It’s often difficult to discern whether financial advisers are championing your interests, or whether they’re merely trying to sell their company’s products.
Among the most sceptical are millennials, who often believe a thorough, online search can supply them with enough financial advice – either that, or a phone call to mom or dad.
However, the 2018 Old Mutual Savings and Investment Monitor found that, despite their efforts, 47% of millennials do not know what a unit trust is.
The Monitor also found that 61% of millennials saved their money in a bank account, rather than an investment vehicle, which could earn them more in the long-run.
According to Andile Jonas, head of marketing at Momentum Financial Planning, millennials need to be approached from a unique angle to sidestep their scepticism.
“They are tech-savvy, creative problem-solvers, and they are socially conscious. They demand a financial advisor whose expertise can’t be found online,” says Jonas.
Contrary to millennials’ mistrust in large institutions, he believes financial advisors don’t need to be seen in such a negative light.
“The comfort that comes with an adviser who is backed by a reputable and dynamic organisation adds credibility,” says Jonas.
He points out that large companies demand rigorous accreditations from their advisers, they’re accompanied by professional client support, and they offer tried-and-tested products.
However, Grace Winter, head of brand and communications at FMI, explains that this does not always create trust.
“Many lives have been positively affected by good financial advice, but the process can feel complex, and some people feel that advisers may not always have their best interests at heart,” says Winter.
She nonetheless believes millennials should have a carefully structured investment plan, as well as the discipline to make the necessary monthly contributions.
A financial adviser is, by name, qualified to help millennials achieve this. Winter recommends the following ways to find a trustworthy financial adviser:
1. Personal recommendation
Chat to colleagues, friends and family. Often, the easiest and most effective way to finding a suitable financial adviser is through word-of-mouth and a positive, personal recommendation.
Find out whether the financial adviser is authorised by the Financial Sector Conduct Authority (FSCA) to do business in this capacity.
Find out what their qualifications are and which financial products they can and can’t sell. They should ideally have a Diploma in Financial Planning and be a Certified Financial Planner.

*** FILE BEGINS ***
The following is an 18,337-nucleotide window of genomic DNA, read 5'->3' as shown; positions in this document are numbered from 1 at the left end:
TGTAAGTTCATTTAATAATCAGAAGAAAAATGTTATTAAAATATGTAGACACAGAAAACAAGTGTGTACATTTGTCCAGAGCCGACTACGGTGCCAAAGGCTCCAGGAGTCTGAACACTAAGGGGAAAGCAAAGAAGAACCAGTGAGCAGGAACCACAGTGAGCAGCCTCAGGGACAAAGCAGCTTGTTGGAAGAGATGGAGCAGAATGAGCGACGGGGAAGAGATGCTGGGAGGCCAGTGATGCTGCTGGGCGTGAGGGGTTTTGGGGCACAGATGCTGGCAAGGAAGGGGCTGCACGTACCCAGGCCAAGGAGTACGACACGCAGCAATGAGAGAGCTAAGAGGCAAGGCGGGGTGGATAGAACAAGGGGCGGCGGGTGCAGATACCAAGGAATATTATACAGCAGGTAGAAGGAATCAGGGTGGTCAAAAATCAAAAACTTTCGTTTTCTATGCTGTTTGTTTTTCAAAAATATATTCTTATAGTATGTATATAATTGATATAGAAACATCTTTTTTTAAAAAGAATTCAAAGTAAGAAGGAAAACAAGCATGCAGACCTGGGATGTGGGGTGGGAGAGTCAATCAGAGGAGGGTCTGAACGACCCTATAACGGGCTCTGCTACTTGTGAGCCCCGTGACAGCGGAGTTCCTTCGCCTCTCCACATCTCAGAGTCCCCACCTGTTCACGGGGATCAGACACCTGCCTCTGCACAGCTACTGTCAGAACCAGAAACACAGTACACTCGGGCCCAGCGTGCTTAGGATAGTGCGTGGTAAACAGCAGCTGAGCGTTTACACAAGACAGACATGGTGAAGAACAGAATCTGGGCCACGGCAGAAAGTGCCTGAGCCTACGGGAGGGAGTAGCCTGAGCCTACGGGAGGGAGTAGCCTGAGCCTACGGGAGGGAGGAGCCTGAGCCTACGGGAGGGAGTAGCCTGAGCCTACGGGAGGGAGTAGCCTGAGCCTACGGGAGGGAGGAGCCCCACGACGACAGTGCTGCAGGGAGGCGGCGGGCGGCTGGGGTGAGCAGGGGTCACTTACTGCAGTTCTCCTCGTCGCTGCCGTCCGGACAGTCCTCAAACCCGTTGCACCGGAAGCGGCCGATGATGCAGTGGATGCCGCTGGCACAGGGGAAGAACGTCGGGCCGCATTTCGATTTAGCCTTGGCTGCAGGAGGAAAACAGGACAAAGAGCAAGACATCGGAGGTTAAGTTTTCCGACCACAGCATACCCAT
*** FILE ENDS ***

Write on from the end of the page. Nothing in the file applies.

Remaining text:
Understand whether they are truly independent, or if they represent a particular company or product, which will sway their recommendations to you.
Both the FSCA or the Financial Planning Institute (FPI) can provide you with a list of professionally certified financial advisers.
3. Experience and references
Ask for a reference or speak to their other customers. You want a financial adviser with experience, but someone still young enough to understand your needs and life stage.
4. Service standards
Ask yourself how often you will meet with your financial adviser so that you can ensure you get the most out of your money.
It’s important that the adviser completes a financial needs analysis at the outset, followed by an annual review of your plan to ensure it continues to feed into your financial goals.
5. Fee structure
Make sure you have a clear understanding of how your financial adviser will be remunerated.
Many financial advisers specialise in certain areas, such as investments, retirement, or general financial planning.
Make sure your financial adviser’s area of specialty aligns with your particular goals and needs.
A good financial adviser will listen to your needs and desires, give you guidance and put together a financial plan that will help you achieve your goals.
Choose an adviser you have a good rapport with, who takes the time to explain the policies, and makes sure you understand how much you need to save for retirement.
You want an adviser who will build a long-term relationship with you, not someone who’s just interested in completing a sale.